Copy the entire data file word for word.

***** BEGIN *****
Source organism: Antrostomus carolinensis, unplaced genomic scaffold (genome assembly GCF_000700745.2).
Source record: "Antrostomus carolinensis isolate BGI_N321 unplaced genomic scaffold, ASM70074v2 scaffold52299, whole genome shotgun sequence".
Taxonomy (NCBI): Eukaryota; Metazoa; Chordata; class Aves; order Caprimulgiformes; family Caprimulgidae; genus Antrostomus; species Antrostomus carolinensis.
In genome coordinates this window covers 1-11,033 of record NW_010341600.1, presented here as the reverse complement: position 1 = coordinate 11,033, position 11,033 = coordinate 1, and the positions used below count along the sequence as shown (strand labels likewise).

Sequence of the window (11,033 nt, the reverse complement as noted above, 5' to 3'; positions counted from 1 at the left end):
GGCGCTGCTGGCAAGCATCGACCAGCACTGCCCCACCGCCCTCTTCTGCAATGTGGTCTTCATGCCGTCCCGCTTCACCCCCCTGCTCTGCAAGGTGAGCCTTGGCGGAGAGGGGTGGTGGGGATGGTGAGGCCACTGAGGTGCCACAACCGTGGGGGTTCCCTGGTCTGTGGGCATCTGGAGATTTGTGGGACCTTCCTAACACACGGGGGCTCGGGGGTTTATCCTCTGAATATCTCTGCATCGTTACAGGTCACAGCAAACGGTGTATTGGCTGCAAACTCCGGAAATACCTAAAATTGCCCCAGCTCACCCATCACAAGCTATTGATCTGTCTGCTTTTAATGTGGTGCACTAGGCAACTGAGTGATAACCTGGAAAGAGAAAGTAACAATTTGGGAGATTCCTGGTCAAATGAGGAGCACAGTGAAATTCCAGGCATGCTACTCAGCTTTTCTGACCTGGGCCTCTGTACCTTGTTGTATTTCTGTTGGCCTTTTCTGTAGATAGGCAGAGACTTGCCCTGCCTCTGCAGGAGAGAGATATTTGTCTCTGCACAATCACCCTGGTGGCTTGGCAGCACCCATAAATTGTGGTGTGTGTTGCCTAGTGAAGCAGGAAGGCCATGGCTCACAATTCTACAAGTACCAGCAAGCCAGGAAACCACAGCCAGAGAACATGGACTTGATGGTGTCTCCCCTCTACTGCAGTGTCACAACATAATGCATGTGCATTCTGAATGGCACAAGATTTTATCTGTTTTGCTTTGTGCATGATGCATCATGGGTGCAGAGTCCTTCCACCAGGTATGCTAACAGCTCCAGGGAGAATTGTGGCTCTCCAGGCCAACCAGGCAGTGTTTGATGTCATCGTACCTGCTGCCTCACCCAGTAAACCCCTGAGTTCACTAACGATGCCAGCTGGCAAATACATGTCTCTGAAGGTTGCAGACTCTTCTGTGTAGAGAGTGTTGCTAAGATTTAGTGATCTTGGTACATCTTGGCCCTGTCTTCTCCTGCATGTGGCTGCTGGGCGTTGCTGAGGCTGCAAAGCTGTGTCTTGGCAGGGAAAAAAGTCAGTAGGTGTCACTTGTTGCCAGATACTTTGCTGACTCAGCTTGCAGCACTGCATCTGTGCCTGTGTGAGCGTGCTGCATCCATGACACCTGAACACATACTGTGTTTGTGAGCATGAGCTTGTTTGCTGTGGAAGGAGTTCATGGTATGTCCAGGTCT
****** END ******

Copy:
Source organism: Antrostomus carolinensis, unplaced genomic scaffold (genome assembly GCF_000700745.2).
Source record: "Antrostomus carolinensis isolate BGI_N321 unplaced genomic scaffold, ASM70074v2 scaffold52299, whole genome shotgun sequence".
Taxonomy (NCBI): Eukaryota; Metazoa; Chordata; class Aves; order Caprimulgiformes; family Caprimulgidae; genus Antrostomus; species Antrostomus carolinensis.
In genome coordinates this window covers 1-11,033 of record NW_010341600.1, presented here as the reverse complement: position 1 = coordinate 11,033, position 11,033 = coordinate 1, and the positions used below count along the sequence as shown (strand labels likewise).

Sequence of the window (11,033 nt, the reverse complement as noted above, 5' to 3'; positions counted from 1 at the left end):
GGCGCTGCTGGCAAGCATCGACCAGCACTGCCCCACCGCCCTCTTCTGCAATGTGGTCTTCATGCCGTCCCGCTTCACCCCCCTGCTCTGCAAGGTGAGCCTTGGCGGAGAGGGGTGGTGGGGATGGTGAGGCCACTGAGGTGCCACAACCGTGGGGGTTCCCTGGTCTGTGGGCATCTGGAGATTTGTGGGACCTTCCTAACACACGGGGGCTCGGGGGTTTATCCTCTGAATATCTCTGCATCGTTACAGGTCACAGCAAACGGTGTATTGGCTGCAAACTCCGGAAATACCTAAAATTGCCCCAGCTCACCCATCACAAGCTATTGATCTGTCTGCTTTTAATGTGGTGCACTAGGCAACTGAGTGATAACCTGGAAAGAGAAAGTAACAATTTGGGAGATTCCTGGTCAAATGAGGAGCACAGTGAAATTCCAGGCATGCTACTCAGCTTTTCTGACCTGGGCCTCTGTACCTTGTTGTATTTCTGTTGGCCTTTTCTGTAGATAGGCAGAGACTTGCCCTGCCTCTGCAGGAGAGAGATATTTGTCTCTGCACAATCACCCTGGTGGCTTGGCAGCACCCATAAATTGTGGTGTGTGTTGCCTAGTGAAGCAGGAAGGCCATGGCTCACAATTCTACAAGTACCAGCAAGCCAGGAAACCACAGCCAGAGAACATGGACTTGATGGTGTCTCCCCTCTACTGCAGTGTCACAACATAATGCATGTGCATTCTGAATGGCACAAGATTTTATCTGTTTTGCTTTGTGCATGATGCATCATGGGTGCAGAGTCCTTCCACCAGGTATGCTAACAGCTCCAGGGAGAATTGTGGCTCTCCAGGCCAACCAGGCAGTGTTTGATGTCATCGTACCTGCTGCCTCACCCAGTAAACCCCTGAGTTCACTAACGATGCCAGCTGGCAAATACATGTCTCTGAAGGTTGCAGACTCTTCTGTGTAGAGAGTGTTGCTAAGATTTAGTGATCTTGGTACATCTTGGCCCTGTCTTCTCCTGCATGTGGCTGCTGGGCGTTGCTGAGGCTGCAAAGCTGTGTCTTGGCAGGGAAAAAAGTCAGTAGGTGTCACTTGTTGCCAGATACTTTGCTGACTCAGCTTGCAGCACTGCATCTGTGCCTGTGTGAGCGTGCTGCATCCATGACACCTGAACACATACTGTGTTTGTGAGCATGAGCTTGTTTGCTGTGGAAGGAGTTCATGGTATGTCCAGGTCT